Once it was over and you realized that he'd won, were you're like, “Oh no, I'm going to hear about this from my friends?”
Not really. I was just excited! Even if you look at that picture that he posted, I was literally smiling at the end. So even though he had his hand up, obviously I knew that I won the second round and was pretty much in control. That's what I felt, and that's what a lot of people who watched the whole match felt as well. He basically turned the day in the last few minutes and won—it is what it is.
But just being there, that being my first tournament ever? It was exciting. So I guess I didn't feel anything negative. And afterwards I definitely got a lot of messages from people that I've known for a long time—catching up, saying that's pretty cool.
Did you guys talk afterwards?
We did. We just talked about what other [martial arts] that I do, because I remember one of his coaches was pretty much like, “Oh, have you been wrestling for a while?” Because I was able to get a couple of takedowns, I had the collar tie quite a few times on him and had a bunch of control. And I was like, no, I've never wrestled before. All of this is something that I just practiced in the gym. He obviously has been doing a bunch of MMA training. It was pretty much just that.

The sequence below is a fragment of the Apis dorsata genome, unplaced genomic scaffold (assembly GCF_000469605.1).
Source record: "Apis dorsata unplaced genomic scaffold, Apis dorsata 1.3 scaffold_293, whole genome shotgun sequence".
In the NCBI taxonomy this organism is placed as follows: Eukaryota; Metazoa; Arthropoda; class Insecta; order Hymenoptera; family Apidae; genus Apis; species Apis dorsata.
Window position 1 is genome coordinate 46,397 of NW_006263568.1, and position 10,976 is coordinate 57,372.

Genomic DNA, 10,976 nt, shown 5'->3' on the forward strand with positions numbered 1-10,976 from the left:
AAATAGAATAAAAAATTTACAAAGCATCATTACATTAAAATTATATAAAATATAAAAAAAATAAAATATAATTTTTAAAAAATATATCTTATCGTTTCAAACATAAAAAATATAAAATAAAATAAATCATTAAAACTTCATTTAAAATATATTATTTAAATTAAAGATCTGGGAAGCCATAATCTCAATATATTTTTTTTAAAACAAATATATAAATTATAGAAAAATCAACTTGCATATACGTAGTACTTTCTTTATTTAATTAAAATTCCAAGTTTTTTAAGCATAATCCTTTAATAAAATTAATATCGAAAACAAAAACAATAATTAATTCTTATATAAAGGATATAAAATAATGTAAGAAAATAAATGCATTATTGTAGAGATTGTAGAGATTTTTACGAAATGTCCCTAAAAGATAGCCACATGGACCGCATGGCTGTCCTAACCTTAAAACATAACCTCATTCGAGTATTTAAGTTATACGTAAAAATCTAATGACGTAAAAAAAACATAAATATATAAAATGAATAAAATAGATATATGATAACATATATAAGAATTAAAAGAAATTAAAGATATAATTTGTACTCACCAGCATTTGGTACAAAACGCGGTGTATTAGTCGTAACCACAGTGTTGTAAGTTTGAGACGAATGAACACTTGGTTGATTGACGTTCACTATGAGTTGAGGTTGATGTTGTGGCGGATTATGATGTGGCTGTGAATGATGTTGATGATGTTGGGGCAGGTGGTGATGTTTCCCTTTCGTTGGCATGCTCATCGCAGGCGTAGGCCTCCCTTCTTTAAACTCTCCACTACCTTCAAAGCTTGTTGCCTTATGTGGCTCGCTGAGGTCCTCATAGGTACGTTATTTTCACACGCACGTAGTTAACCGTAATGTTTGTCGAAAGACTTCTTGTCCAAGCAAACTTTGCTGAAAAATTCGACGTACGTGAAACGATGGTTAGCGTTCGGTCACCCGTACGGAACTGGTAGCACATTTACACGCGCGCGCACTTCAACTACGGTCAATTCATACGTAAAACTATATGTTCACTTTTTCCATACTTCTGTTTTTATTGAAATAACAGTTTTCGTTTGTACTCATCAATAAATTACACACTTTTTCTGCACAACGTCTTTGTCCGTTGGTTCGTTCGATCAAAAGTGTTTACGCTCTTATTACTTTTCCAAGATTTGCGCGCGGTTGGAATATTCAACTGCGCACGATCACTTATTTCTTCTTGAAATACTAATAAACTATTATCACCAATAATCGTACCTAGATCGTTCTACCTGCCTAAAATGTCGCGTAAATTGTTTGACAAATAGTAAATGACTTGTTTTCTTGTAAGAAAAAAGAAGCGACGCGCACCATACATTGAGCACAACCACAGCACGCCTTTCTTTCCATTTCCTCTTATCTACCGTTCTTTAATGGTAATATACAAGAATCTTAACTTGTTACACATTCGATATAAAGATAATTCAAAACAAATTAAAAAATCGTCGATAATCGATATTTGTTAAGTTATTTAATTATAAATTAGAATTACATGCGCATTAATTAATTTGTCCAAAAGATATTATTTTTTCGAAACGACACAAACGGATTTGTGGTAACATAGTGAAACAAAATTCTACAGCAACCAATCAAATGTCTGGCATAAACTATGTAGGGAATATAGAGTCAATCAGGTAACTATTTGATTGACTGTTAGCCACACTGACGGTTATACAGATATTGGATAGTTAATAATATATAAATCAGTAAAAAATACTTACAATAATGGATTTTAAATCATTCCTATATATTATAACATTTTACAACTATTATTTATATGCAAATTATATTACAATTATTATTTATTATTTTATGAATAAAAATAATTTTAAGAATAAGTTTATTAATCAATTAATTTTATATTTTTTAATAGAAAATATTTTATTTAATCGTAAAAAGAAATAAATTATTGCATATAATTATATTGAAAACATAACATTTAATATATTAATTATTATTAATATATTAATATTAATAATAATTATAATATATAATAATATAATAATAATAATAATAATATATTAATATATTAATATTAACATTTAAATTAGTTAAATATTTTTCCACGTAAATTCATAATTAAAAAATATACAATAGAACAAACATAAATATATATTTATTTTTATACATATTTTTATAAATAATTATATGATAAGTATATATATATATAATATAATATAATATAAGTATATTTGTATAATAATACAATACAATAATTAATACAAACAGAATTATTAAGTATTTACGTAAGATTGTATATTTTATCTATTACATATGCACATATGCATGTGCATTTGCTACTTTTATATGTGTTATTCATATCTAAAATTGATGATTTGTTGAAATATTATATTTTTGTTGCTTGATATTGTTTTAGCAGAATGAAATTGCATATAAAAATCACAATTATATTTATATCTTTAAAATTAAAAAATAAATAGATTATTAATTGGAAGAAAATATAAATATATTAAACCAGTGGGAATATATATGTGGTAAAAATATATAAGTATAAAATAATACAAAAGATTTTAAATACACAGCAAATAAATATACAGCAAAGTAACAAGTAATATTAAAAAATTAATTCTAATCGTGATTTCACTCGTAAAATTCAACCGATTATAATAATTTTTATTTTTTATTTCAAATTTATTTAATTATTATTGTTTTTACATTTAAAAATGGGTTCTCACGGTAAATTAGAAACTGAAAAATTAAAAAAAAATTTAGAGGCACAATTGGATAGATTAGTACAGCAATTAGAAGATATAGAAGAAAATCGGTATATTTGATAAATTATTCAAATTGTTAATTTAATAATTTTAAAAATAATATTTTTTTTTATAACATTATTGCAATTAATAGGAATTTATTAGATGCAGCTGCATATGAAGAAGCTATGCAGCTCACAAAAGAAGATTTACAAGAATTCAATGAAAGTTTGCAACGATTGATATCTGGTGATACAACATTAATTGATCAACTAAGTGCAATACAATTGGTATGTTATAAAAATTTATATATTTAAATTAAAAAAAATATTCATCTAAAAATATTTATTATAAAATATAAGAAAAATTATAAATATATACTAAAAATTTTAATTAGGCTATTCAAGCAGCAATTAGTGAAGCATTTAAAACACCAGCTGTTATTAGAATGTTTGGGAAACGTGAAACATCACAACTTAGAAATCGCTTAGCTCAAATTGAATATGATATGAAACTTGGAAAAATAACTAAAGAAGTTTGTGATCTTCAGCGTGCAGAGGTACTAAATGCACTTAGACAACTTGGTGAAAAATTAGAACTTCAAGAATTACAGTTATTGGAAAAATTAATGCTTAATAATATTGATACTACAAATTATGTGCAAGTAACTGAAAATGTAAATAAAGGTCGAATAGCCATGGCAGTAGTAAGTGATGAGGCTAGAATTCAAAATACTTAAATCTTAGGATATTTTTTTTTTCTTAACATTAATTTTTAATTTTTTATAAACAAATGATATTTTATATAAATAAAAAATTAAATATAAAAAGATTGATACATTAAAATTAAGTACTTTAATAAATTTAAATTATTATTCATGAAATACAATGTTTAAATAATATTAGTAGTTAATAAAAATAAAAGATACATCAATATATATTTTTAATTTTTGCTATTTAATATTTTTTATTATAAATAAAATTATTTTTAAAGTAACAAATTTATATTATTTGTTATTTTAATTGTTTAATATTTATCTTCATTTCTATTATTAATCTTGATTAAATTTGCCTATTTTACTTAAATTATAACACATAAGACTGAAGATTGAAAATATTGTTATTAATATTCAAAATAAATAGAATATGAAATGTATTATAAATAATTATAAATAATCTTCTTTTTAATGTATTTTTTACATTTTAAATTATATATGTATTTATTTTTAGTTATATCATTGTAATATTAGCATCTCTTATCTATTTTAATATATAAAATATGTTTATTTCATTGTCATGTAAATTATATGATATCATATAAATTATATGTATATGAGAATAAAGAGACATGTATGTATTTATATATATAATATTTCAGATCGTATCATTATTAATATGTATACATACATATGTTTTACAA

Did you have any takeaways from the experience?
In general it's a once-in-a-lifetime experience–not only to actually compete with someone like him, but that being the first tournament. Maybe in another couple of months I might end up doing another one.
This interview has been edited and condensed for clarity.
Originally Appeared on GQ